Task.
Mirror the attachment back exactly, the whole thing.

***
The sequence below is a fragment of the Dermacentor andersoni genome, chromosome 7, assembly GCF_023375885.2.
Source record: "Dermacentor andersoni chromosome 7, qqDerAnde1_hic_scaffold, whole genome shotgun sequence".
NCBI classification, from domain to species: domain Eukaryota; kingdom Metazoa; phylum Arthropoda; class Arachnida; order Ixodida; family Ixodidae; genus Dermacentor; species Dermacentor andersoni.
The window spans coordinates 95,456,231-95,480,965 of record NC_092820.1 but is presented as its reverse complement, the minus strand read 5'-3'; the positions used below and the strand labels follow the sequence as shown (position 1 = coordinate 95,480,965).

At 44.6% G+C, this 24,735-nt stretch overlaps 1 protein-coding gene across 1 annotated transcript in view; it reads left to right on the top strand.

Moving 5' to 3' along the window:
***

The sequence below is a fragment of the Dermacentor andersoni genome, chromosome 7, assembly GCF_023375885.2.
Source record: "Dermacentor andersoni chromosome 7, qqDerAnde1_hic_scaffold, whole genome shotgun sequence".
NCBI classification, from domain to species: domain Eukaryota; kingdom Metazoa; phylum Arthropoda; class Arachnida; order Ixodida; family Ixodidae; genus Dermacentor; species Dermacentor andersoni.
The window spans coordinates 95,456,231-95,480,965 of record NC_092820.1 but is presented as its reverse complement, the minus strand read 5'-3'; the positions used below and the strand labels follow the sequence as shown (position 1 = coordinate 95,480,965).

At 44.6% G+C, this 24,735-nt stretch overlaps 1 protein-coding gene across 1 annotated transcript in view; it reads left to right on the top strand.

Moving 5' to 3' along the window: